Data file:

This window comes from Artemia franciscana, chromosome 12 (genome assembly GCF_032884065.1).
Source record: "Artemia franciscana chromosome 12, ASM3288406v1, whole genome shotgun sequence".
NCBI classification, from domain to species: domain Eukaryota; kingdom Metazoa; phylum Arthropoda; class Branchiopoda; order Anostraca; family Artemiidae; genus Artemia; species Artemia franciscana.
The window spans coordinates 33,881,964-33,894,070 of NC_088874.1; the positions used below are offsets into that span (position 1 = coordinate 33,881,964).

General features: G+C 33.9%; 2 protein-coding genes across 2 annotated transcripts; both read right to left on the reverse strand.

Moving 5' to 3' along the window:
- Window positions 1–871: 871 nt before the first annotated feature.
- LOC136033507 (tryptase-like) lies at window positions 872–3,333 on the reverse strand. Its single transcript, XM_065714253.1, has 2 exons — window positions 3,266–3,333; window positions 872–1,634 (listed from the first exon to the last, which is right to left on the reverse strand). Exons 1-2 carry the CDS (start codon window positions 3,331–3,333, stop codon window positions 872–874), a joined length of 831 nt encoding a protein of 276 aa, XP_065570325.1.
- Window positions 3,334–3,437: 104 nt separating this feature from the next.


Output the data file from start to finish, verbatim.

This window comes from Artemia franciscana, chromosome 12 (genome assembly GCF_032884065.1).
Source record: "Artemia franciscana chromosome 12, ASM3288406v1, whole genome shotgun sequence".
NCBI classification, from domain to species: domain Eukaryota; kingdom Metazoa; phylum Arthropoda; class Branchiopoda; order Anostraca; family Artemiidae; genus Artemia; species Artemia franciscana.
The window spans coordinates 33,881,964-33,894,070 of NC_088874.1; the positions used below are offsets into that span (position 1 = coordinate 33,881,964).

General features: G+C 33.9%; 2 protein-coding genes across 2 annotated transcripts; both read right to left on the reverse strand.

Moving 5' to 3' along the window:
- Window positions 1–871: 871 nt before the first annotated feature.
- LOC136033507 (tryptase-like) lies at window positions 872–3,333 on the reverse strand. Its single transcript, XM_065714253.1, has 2 exons — window positions 3,266–3,333; window positions 872–1,634 (listed from the first exon to the last, which is right to left on the reverse strand). Exons 1-2 carry the CDS (start codon window positions 3,331–3,333, stop codon window positions 872–874), a joined length of 831 nt encoding a protein of 276 aa, XP_065570325.1.
- Window positions 3,334–3,437: 104 nt separating this feature from the next.